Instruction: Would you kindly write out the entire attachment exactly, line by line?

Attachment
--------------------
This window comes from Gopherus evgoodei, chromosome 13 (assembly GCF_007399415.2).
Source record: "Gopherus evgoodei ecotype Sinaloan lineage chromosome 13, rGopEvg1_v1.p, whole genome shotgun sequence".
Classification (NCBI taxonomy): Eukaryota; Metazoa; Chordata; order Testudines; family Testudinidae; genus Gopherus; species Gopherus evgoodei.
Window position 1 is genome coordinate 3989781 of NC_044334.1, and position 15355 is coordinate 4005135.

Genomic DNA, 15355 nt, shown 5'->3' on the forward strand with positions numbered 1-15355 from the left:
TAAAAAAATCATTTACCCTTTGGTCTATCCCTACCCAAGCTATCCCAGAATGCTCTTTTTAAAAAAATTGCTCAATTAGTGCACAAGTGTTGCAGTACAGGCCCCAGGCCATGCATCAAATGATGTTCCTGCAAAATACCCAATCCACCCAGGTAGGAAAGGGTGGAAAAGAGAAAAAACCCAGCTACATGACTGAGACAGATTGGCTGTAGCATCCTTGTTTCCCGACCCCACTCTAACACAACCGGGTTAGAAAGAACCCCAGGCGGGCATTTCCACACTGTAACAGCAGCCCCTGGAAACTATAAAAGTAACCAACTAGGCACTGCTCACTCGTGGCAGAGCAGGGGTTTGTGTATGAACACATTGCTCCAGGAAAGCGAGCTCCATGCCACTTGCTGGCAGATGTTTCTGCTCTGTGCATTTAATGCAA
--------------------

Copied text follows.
This window comes from Gopherus evgoodei, chromosome 13 (assembly GCF_007399415.2).
Source record: "Gopherus evgoodei ecotype Sinaloan lineage chromosome 13, rGopEvg1_v1.p, whole genome shotgun sequence".
Classification (NCBI taxonomy): Eukaryota; Metazoa; Chordata; order Testudines; family Testudinidae; genus Gopherus; species Gopherus evgoodei.
Window position 1 is genome coordinate 3989781 of NC_044334.1, and position 15355 is coordinate 4005135.

Genomic DNA, 15355 nt, shown 5'->3' on the forward strand with positions numbered 1-15355 from the left:
TAAAAAAATCATTTACCCTTTGGTCTATCCCTACCCAAGCTATCCCAGAATGCTCTTTTTAAAAAAATTGCTCAATTAGTGCACAAGTGTTGCAGTACAGGCCCCAGGCCATGCATCAAATGATGTTCCTGCAAAATACCCAATCCACCCAGGTAGGAAAGGGTGGAAAAGAGAAAAAACCCAGCTACATGACTGAGACAGATTGGCTGTAGCATCCTTGTTTCCCGACCCCACTCTAACACAACCGGGTTAGAAAGAACCCCAGGCGGGCATTTCCACACTGTAACAGCAGCCCCTGGAAACTATAAAAGTAACCAACTAGGCACTGCTCACTCGTGGCAGAGCAGGGGTTTGTGTATGAACACATTGCTCCAGGAAAGCGAGCTCCATGCCACTTGCTGGCAGATGTTTCTGCTCTGTGCATTTAATGCAA